Don’t go back to Rock…er…ford?

Most Chicago readers have never visited Rockford Illinois – although many say they have. “Yeah, that’s the place with the Clock Tower.” Yes. It has a clock tower. Yes, you drove by the clock tower while you drove by Rockford, but you did not visit Rockford. And I’ll be honest, three’s not much reason to do so.

Rockford has a long and storied history of depression. Starting in the 1980s when unemployment hit 22% it started getting ranked as the worst city to live in the nation. Over the last 35 years it has stayed on many of those lists bouncing up or down, jockeying for position with Flint, Detroit, and Baltimore. According to the Bureau of Labor Statistics, the current unemployment rate is 6.9% – 25% higher than the national average. Wages are on average 10% lower.

In the early part of the 20th century, however, Rockford was a thriving community. For many years, it was the second largest city in Illinois and supported many companies in aerospace, hardware, and machined metals. Amerock, Ingersoll, Sundstrand, Barber Colman, and Woodward Governor were the bedrocks of this manufacturing community, and the downtown bustled with shops, restaurant, theaters, churches and lots and lots of people! In 1940s and 1950s it was a picturesque American town.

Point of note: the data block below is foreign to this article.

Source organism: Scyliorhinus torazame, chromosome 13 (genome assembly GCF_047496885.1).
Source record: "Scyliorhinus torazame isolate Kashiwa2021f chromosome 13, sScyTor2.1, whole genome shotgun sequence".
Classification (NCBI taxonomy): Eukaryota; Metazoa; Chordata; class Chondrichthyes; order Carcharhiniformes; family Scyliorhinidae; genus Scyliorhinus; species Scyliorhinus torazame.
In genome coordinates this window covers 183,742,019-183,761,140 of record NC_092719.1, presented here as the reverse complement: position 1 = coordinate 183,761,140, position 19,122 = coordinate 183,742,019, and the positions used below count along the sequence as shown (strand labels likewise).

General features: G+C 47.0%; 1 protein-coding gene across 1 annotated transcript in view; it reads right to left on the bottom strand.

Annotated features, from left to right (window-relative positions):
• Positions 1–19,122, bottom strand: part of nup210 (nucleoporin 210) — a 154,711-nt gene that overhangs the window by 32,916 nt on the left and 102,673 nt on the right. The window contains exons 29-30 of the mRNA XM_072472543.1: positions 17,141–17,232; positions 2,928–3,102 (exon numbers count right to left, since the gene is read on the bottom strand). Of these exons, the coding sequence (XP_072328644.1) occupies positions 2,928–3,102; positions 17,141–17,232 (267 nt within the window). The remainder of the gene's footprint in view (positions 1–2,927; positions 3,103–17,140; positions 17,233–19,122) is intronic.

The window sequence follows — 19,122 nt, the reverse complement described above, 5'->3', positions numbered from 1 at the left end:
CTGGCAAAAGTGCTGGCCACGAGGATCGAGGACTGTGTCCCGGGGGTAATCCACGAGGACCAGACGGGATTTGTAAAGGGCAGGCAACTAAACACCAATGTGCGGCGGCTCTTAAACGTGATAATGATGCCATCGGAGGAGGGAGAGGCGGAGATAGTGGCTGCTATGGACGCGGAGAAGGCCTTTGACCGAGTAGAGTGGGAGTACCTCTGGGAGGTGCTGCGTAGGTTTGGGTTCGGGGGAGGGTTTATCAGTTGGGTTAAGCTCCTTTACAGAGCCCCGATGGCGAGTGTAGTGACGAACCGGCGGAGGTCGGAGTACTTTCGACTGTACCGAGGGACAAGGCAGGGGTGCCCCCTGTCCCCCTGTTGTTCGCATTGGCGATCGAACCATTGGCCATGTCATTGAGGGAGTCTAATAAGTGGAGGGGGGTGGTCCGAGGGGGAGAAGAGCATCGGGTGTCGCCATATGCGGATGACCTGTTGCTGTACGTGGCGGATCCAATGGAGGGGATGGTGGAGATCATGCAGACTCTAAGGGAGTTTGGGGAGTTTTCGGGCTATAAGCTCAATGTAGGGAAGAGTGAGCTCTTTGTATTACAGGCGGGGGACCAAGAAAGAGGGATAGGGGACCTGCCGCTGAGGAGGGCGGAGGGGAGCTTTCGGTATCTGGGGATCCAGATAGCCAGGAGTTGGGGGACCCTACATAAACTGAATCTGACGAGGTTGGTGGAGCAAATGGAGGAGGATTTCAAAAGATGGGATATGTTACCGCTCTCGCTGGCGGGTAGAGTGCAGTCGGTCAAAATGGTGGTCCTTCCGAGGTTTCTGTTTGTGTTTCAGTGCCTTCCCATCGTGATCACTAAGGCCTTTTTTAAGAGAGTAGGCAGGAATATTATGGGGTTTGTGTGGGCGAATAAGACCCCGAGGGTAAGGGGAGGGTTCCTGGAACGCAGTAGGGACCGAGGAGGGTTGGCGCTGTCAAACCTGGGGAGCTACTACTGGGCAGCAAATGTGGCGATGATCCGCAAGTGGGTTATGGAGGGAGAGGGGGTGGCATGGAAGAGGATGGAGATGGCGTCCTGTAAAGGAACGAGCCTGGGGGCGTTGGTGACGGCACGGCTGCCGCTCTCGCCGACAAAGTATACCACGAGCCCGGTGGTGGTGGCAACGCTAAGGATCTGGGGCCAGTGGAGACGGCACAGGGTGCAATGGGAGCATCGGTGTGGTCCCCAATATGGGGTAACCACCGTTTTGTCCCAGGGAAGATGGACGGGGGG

12028630_977940288914586_5134517047481550556_o
Downtown Rockford bustling in 1944

I can only guess, but it may have been that appeal that lead the mid-century civic leaders to make the mistakes they did. As automobile transportation and trucking logistics began to shape the American suburbs, Rockford’s leaders elected to eschew a highway that went through town in favor of one that went around town. Their thinking was likely that the eminent-domain acquisition and demolition of property followed by the scarring construction would disrupt Rockford’s quaint urban appeal. And they were right.

But what they didn’t realize was that the new highway built along the outskirts of town would be a powerful draw and many of those businesses would move toward the outskirts taking with them all those people. Mega in-door shopping malls were built, businesses moved to improve access to transportation, and people simply lost their reasons to be downtown. It began to die. The department stores and restaurants began to suffer.

Meanwhile, there was another powerful demographic shift at work. The manufacturing industry that provided the jobs for Rockford’s working class was moving to Mexico and China where labor was cheaper. One by one the major corporations closed their manufacturing centers. Today, only Woodward Governor is still a presence.

The image in the upper right corner of this blog is some of what is left of the Barber Colman plant. I think it looks like a scene from Fallout 4.

This is when Rockford’s civic leaders made their second grand mistake. Thinking they were taking a page from a European playbook, and hoping to return vitality to the downtown area, they – get this – paved over the streets and created a “walking mall” (what the what what?). The unanticipated consequence of no cars was no people. Of the 50 or so business that were there, all but two closed. The “pedestrian mall”, as they called it, became a no-pedestrian wasteland. The theaters and churches hung on a little longer but eventually they went away too.